Foreclosures happen. Large homes get occupied by individual tenants in search of affordable rents. A pattern of transience emerges, sets in. Those left behind are disproportionately elderly and black. I talked with a couple of old people about the campaign and what's wrong with today. My husband and I spoke with one elderly woman who had moved from Philadelphia four times in recent years. She walked with a cane. She was politically aware, nay, all-out astute. She moved to Reading from Philadelphia because she could find a dwelling she could afford. She left her home, in old age, so she could live somewhere other than on the streets. 

Roses love to climb and grow in Reading. We spoke with poor people who kept impeccable gardens but were missing front teeth. Many of these had flew flags in their front yards and articulated patriotic love for our nation and deep fear of Trump. I made the mistake assuming the flag folk were white Trumpers. I was wrong in most cases.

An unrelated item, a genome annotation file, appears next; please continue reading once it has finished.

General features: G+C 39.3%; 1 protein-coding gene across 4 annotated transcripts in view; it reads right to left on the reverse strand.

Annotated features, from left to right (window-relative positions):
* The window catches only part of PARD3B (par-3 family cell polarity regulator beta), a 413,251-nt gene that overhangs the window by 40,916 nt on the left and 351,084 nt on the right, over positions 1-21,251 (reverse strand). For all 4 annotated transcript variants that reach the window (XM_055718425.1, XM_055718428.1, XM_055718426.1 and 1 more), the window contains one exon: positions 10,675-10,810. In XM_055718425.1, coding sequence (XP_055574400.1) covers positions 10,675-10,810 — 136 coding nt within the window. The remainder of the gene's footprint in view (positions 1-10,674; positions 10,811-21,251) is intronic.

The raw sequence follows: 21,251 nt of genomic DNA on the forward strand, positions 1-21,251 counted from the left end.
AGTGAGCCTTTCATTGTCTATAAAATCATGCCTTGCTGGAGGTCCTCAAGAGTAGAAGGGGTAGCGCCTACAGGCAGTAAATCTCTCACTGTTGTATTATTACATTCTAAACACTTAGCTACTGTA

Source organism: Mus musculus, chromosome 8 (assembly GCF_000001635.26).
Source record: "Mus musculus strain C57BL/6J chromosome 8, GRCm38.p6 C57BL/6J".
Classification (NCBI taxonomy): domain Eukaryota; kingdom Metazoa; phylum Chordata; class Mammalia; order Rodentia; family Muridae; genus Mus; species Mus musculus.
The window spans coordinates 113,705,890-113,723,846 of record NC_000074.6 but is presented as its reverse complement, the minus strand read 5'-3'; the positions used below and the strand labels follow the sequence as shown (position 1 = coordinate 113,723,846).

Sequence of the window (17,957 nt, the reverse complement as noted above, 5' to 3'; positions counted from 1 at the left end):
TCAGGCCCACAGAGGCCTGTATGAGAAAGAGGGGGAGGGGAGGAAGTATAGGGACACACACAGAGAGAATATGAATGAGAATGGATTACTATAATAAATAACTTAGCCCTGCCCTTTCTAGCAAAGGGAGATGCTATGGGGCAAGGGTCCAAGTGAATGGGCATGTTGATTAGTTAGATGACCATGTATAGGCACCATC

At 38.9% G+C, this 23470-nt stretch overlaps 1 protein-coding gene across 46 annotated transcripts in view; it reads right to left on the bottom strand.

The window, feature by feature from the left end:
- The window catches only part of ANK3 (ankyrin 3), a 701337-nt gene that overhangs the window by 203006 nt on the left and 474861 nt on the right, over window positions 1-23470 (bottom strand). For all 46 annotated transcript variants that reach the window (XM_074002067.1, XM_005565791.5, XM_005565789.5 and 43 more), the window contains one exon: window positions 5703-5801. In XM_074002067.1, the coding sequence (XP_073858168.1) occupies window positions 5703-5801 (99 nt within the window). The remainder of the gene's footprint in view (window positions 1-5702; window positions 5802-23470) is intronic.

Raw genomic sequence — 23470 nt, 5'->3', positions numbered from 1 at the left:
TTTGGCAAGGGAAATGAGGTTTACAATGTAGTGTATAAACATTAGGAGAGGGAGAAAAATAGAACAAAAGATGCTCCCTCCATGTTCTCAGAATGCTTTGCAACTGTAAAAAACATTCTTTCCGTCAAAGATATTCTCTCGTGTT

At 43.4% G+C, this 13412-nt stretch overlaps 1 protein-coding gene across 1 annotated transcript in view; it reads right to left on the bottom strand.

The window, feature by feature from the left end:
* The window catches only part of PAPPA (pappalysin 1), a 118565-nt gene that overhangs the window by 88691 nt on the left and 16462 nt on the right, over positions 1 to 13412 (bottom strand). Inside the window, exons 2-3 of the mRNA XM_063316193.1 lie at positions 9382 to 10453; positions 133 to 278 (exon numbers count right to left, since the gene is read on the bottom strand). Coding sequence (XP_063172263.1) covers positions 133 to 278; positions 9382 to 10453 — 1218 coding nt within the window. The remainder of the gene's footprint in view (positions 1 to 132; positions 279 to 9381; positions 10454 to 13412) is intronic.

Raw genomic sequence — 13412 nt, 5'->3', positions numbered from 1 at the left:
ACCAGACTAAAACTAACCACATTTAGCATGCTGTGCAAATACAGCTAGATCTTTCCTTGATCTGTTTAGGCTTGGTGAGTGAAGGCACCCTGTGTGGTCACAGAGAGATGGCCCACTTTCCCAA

We encountered too many people who believed voting didn’t matter.

Most seemed to hold voting dear. In some cases, we had to explain our reason for carpet-bagging from Brooklyn. "Our vote only matters a little. Your vote can change the whole outcome." 

I loved meeting the codgers and and the couple of young Latino men who were enthusiastic about voting “down the Democratic ballot” for three women (Katie McGinty is running for Senate there, and Christina Hartman for Congress.)  One Spanish-speaking guy exclaimed thus, when we asked him about his plans to cast a vote: “I’m voting for the girl!” (His English was not great. My  guess is  Secretary Clinton would be okay with being called "a girl" by him.)

More than once, we were asked “You’re not with Trump, are you?” as we stepped onto a front porch and approached the door. We're white. 

While the local Republic campaign office at the Abraham Lincoln Hotel in Reading seemed to be operational, with posters for candidates in local races in its storefront windows, the Trump/Pence headquarters a few feet away was as empty as a ship from which the rats have finished scampering.